Do all in the name of the Lord Jesus - Do it all because he requires and commands it, and with a desire to honor him. His authority should be the warrant; his glory the aim of all our actions and words. See the general sentiment here expressed, fully illustrated in the notes at 1 Corinthians 10:31.

Giving thanks to God and the Father by him - Through him; or in his name. All our actions are to be accompanied with thanksgiving; Notes, Philippians 4:6. We are to engage in every duty, not only in the name of Christ, but with thankfulness for strength and reason; for the privilege of acting so that we may honor him; and with a grateful remembrance of the mercy of God that gave us such a Saviour to be an example and guide. He is most likely to do his duty well who goes to it with a heart overflowing with gratitude to God for his mercies, and he who is likely to perform his duties with the most cheerful fidelity, is he who has the deepest sense of the divine goodness in providing a Saviour for his lost and ruined soul; see the notes at 2 Corinthians 5:14-15.

17. Literally, "And everything whatsoever ye do … do all," &c.; this includes words as well as deeds.

in the name of the Lord Jesus—as disciples called by His name as His, seeking His guidance and help, and desiring to act so as to gain His approval (Ro 14:8; 1Co 10:31; 2Co 5:15; 1Pe 4:11). Compare "in the Lord," Col 3:18, and "Christ is all," Col 3:11.

God and the Father—The oldest manuscripts omit "and," which seems to have crept in from Eph 5:20.

by him—Greek, "through Him" as the channel of His grace to us, and of our thanksgiving to Him (Joh 14:6, end).

And whatsoever ye do: here the apostle give a universal direction how in every capacity, both personal and relative, in every motion, a Christian may do all so as to find acceptance with God.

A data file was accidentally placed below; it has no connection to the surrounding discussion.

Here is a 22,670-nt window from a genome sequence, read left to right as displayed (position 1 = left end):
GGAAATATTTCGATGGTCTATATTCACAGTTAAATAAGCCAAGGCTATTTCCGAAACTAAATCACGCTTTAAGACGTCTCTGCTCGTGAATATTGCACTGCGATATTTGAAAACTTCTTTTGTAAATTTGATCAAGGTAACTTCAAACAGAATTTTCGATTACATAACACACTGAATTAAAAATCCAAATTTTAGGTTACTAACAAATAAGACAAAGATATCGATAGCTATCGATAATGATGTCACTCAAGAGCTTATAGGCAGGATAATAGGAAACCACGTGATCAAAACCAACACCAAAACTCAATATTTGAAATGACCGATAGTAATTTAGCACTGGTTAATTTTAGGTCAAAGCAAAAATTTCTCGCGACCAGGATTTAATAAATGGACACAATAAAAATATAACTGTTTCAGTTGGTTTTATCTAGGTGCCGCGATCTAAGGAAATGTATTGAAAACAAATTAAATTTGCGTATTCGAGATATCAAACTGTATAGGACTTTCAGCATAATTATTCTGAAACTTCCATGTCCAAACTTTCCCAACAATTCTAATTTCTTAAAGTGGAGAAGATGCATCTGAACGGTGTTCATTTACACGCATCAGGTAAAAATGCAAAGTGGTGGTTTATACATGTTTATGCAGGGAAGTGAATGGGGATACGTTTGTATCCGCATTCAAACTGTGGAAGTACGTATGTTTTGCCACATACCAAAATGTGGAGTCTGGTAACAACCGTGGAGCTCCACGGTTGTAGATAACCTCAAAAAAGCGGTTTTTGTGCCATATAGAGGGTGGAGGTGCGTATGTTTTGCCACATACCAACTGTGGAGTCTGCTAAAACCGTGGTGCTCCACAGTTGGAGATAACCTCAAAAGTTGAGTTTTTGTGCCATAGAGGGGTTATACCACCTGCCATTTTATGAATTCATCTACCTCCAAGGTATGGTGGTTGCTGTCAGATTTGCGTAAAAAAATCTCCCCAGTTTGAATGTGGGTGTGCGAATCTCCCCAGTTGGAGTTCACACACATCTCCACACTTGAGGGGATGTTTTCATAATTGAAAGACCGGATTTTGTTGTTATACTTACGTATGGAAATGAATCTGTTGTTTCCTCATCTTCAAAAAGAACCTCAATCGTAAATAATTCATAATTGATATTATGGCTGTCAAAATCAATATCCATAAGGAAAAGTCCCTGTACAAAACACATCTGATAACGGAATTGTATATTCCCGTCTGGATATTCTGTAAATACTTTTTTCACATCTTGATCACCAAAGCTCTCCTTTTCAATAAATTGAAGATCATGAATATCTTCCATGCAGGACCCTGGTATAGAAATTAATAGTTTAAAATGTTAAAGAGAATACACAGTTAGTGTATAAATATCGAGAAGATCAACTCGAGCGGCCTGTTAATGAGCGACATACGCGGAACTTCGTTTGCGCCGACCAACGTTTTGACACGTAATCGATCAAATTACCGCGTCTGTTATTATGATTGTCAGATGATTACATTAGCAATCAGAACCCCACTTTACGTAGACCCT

In word or deed; and that is in his expressions and actings, viz. comprehending his internal as well as external operations; his reasonings and resolutions within, as well as his motions without; the thoughts of his heart, as well as the words of his tongue and the works of his hand; to take (care as much as possible that all be

in the name of the Lord Jesus: elsewhere writing the same thing, the apostle adds Christ, Ephesians 5:20. Plato could say: Not only every word, but every thought, should take its beginning from God; but he understood nothing of the Mediator, of the love of him and the Father: but Christians know, as there is salvation in no other name, Acts 4:12, so there is no acceptance of their persons and performances in any other name than in his in whom they believe, Philippians 2:10 Hebrews 10:19,20 1Jo 5:13; and therefore in all their desires they are to respect him, John 14:13,14 15:3,16 16:23,26; looking for his authority and warrant, Matthew 18:18-20 Mark 11:9 1Jo 5:14; following his example, Matthew 11:29 16:24 John 13:15 1 Peter 2:21-24 1Jo 2:6; in all they set about, desiring strength from him, Psalm 71:17 Acts 4:7,10 1 Corinthians 15:10 Philippians 4:13 2 Timothy 2:1; living by faith upon him, Galatians 2:20 Hebrews 10:38 2 Peter 1:2,3; waiting upon him, worshipping and serving of him, according to his prescription, Micah 4:5 Matthew 28:19,20 Ac 2:42,43 2 Timothy 2:19; for his sake, Matthew 19:29 24:9 Acts 9:16 Revelation 2:3,13 3:8; to his honour and glory, Psalm 31:3 1 Corinthians 10:31 Revelation 4:9,11 5:12,13 11:13. Endeavouring to render hearty thanks unto God and the Father, i.e. to God the Father: the Syriac and Arabic do omit the conjunction copulative; however, it is to be understood expositively of God the Father of Christ, and our Father, who doth embrace us as his children.